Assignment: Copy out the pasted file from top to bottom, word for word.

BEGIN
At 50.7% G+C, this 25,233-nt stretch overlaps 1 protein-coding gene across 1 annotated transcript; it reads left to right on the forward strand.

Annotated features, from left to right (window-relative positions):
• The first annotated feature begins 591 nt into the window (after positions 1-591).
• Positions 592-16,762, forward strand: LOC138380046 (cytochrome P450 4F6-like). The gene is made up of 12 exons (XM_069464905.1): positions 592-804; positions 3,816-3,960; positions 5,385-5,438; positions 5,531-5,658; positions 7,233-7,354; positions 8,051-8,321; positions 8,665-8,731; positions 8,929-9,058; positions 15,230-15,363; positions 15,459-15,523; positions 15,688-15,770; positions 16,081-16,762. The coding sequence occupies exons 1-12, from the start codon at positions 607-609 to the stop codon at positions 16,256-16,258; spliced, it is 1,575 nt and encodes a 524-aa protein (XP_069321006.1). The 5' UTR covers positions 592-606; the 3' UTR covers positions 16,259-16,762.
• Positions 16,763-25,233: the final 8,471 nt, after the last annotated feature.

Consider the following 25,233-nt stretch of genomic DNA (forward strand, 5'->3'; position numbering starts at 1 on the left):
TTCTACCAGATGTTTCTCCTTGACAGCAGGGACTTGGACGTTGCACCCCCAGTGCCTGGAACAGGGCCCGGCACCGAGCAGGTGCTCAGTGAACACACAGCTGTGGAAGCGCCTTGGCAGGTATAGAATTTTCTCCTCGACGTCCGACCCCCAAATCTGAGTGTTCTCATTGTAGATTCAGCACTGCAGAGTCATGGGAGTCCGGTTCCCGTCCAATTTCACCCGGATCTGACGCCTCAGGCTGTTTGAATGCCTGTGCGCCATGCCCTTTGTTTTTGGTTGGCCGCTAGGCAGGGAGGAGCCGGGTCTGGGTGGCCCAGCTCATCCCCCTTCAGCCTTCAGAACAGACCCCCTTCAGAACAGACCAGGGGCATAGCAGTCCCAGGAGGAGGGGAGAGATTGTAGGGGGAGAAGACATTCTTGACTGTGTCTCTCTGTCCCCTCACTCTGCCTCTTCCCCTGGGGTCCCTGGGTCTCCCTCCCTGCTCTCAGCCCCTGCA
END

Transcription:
At 50.7% G+C, this 25,233-nt stretch overlaps 1 protein-coding gene across 1 annotated transcript; it reads left to right on the forward strand.

Annotated features, from left to right (window-relative positions):
• The first annotated feature begins 591 nt into the window (after positions 1-591).
• Positions 592-16,762, forward strand: LOC138380046 (cytochrome P450 4F6-like). The gene is made up of 12 exons (XM_069464905.1): positions 592-804; positions 3,816-3,960; positions 5,385-5,438; positions 5,531-5,658; positions 7,233-7,354; positions 8,051-8,321; positions 8,665-8,731; positions 8,929-9,058; positions 15,230-15,363; positions 15,459-15,523; positions 15,688-15,770; positions 16,081-16,762. The coding sequence occupies exons 1-12, from the start codon at positions 607-609 to the stop codon at positions 16,256-16,258; spliced, it is 1,575 nt and encodes a 524-aa protein (XP_069321006.1). The 5' UTR covers positions 592-606; the 3' UTR covers positions 16,259-16,762.
• Positions 16,763-25,233: the final 8,471 nt, after the last annotated feature.

Consider the following 25,233-nt stretch of genomic DNA (forward strand, 5'->3'; position numbering starts at 1 on the left):
TTCTACCAGATGTTTCTCCTTGACAGCAGGGACTTGGACGTTGCACCCCCAGTGCCTGGAACAGGGCCCGGCACCGAGCAGGTGCTCAGTGAACACACAGCTGTGGAAGCGCCTTGGCAGGTATAGAATTTTCTCCTCGACGTCCGACCCCCAAATCTGAGTGTTCTCATTGTAGATTCAGCACTGCAGAGTCATGGGAGTCCGGTTCCCGTCCAATTTCACCCGGATCTGACGCCTCAGGCTGTTTGAATGCCTGTGCGCCATGCCCTTTGTTTTTGGTTGGCCGCTAGGCAGGGAGGAGCCGGGTCTGGGTGGCCCAGCTCATCCCCCTTCAGCCTTCAGAACAGACCCCCTTCAGAACAGACCAGGGGCATAGCAGTCCCAGGAGGAGGGGAGAGATTGTAGGGGGAGAAGACATTCTTGACTGTGTCTCTCTGTCCCCTCACTCTGCCTCTTCCCCTGGGGTCCCTGGGTCTCCCTCCCTGCTCTCAGCCCCTGCA